The recent 12th annual Skills ETD Pop Electronic Music Festival, held at San Francisco’s famed Cow Palace venue is an annual electronic music festival that has grown to become one of the largest of its type in the country and features leading DJs and electronic music creators from all over the world.
This year included performances by Paul Van Dyk, Ferry Corsten, Deadmau5, Sander Van Doorn, Blake Jarrell and Deep Voices, all supported by the most advanced sound system ever used for event, featuring several loudspeaker components from EAW.
San Francisco-based JK Sound, one of the region’s top SR, installed systems, design and acoustics consulting providers for the past 25 years, created a circular array consisting of 48 EAW KF750 full-range, high-output loudspeakers and 12 KF755 downfill loudspeakers, flown beneath three tiers of lighting and directly above the rotating main stage in the center of the hall. A dozen EAW SB750z subwoofers were posted at the structure’s base.
“There would be nearly 10,000 people in the room, but even with that many bodies, the Cow Palace is still a giant ‘echodrome,’” says Bruce Collins, Senior Systems Engineer for JK Sound. “If you place a P.A. cluster on one side of the hall, you’re going to get massive slapback against the opposite wall. We considered putting them in each of the four corners but that would have required too many boxes.”
Then, Collins looked up at the three 60-, 40- and 20-foot concentric rings of lighting and was inspired. “If we hung the PA in the center below the lighting grid, we’d get both seamless 360-degree coverage and we’d have great aesthetics, with the P.A. seeming to tail out of the lighting array,” he explains. “It was beautiful.”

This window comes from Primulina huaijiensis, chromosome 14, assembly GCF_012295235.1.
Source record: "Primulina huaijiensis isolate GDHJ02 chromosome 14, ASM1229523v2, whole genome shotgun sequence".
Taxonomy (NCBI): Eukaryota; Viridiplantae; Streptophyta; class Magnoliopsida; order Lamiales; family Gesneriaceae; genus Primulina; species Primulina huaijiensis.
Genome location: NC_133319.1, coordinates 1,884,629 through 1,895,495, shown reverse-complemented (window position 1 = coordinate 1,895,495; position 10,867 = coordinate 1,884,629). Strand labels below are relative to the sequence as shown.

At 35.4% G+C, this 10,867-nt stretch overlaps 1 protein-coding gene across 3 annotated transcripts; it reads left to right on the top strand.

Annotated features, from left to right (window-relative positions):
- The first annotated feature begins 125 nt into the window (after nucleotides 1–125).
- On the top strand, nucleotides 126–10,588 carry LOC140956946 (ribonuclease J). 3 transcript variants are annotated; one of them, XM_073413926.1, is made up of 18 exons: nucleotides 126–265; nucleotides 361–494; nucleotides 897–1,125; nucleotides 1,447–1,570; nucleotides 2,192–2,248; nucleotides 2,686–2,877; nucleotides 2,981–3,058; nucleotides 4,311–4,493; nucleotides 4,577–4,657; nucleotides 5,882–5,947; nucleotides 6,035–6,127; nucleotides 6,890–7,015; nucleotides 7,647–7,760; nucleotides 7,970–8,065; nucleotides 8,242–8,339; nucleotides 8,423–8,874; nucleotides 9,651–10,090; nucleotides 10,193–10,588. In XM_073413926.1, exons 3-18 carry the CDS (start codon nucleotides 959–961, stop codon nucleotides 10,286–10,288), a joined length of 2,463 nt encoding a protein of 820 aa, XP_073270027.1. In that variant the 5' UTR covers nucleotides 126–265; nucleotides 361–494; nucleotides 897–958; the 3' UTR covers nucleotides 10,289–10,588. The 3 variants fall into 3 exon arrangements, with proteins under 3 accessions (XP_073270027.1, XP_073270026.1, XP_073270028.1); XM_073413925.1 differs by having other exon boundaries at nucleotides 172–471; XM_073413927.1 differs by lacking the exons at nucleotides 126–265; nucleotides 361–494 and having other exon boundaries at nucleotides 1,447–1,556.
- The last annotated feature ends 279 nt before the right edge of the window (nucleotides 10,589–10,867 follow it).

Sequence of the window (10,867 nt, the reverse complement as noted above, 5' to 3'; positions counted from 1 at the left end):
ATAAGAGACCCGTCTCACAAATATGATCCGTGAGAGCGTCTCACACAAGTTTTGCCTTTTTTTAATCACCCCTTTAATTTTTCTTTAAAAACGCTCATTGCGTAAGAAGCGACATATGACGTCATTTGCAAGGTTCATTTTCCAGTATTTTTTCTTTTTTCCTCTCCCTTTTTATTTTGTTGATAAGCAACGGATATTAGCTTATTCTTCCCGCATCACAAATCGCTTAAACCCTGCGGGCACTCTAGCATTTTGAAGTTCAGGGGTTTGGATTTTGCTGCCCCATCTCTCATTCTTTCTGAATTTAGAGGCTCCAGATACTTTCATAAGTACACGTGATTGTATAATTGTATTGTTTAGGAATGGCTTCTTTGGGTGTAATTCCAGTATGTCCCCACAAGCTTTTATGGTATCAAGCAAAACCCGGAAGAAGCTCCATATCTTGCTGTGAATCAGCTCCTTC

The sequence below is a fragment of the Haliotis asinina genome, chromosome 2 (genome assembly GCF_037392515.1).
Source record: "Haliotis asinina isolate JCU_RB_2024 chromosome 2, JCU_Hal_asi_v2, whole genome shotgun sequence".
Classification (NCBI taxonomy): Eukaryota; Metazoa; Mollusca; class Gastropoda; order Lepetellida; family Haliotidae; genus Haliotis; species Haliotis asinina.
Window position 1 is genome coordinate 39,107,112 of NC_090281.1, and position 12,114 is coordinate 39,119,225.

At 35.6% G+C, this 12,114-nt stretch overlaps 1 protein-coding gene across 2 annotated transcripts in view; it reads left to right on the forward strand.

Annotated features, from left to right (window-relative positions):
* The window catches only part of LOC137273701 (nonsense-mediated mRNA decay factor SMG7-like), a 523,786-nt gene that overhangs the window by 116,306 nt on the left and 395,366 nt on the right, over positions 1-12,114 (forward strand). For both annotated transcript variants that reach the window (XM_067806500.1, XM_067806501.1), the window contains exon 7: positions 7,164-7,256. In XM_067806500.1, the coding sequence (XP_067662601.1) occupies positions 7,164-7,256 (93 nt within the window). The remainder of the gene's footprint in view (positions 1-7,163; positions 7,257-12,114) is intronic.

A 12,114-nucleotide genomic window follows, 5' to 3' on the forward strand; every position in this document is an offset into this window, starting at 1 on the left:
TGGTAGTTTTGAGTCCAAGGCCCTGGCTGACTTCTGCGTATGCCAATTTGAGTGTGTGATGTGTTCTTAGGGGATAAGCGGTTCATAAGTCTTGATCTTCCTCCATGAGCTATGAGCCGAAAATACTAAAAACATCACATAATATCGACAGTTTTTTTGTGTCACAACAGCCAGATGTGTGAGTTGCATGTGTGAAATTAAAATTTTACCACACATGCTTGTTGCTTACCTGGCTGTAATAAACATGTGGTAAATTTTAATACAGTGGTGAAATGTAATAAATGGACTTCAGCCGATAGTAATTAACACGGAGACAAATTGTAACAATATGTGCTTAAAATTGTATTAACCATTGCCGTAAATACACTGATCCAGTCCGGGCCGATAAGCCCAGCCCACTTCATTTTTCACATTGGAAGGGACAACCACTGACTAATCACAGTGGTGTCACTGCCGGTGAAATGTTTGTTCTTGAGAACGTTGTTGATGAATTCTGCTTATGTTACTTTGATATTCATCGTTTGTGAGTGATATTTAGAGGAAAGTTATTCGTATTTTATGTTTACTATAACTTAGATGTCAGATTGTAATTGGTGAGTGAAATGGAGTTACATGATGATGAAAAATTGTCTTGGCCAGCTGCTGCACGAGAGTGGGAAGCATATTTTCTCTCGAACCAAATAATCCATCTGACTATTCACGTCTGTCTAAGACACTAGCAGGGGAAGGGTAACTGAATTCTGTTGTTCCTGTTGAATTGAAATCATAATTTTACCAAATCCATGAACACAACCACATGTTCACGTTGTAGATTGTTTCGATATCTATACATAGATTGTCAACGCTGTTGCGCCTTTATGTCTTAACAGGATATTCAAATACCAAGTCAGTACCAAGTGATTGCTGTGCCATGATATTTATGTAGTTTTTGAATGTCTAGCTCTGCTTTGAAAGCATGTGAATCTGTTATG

Beautiful, but never done that way before at the Cow Palace. So Collins did what he has done before when he needed information about how to create a unique P.A. configuration: he called EAW’s Application Support Group (ASG) in Whitinsville, Massachusetts, where Adam Howarth, an Applications Specialist with the ASG there, listened and took notes.
“Bruce needed to know some key information that would affect both the performance and the safety of the rig,” Howarth explains.
He took Collins’ questions through ASG and EAW’s engineering team, who made calculations based on their own data and mathematical simulations of the component weights and the system design and was able to provide exactly the information that JK Sound needed in that regard, as well as recommended processor adjustments for this unique loudspeaker configuration.
“We were able to give him specific information about, for instance, how to hang the subs within the circular design,” says Howarth. “That’s what we’re here for – to support every EAW user in any way we can, from running the numbers like we did with Bruce, to doing custom modifications to our loudspeakers to accommodate specific needs. When you need us, we’re here.”
Collins agrees with that assessment. “I had originally considered going with a dipolar array for the subs but considering the number of subs that would have required, we went instead with a cardioid configuration for them,” he says. “The EAW engineering team’s input was very helpful and working with them is awesome. They’ve done a lot of custom work for us on installed sound projects and that’s why we’re a mainly-EAW house. They’re the best.”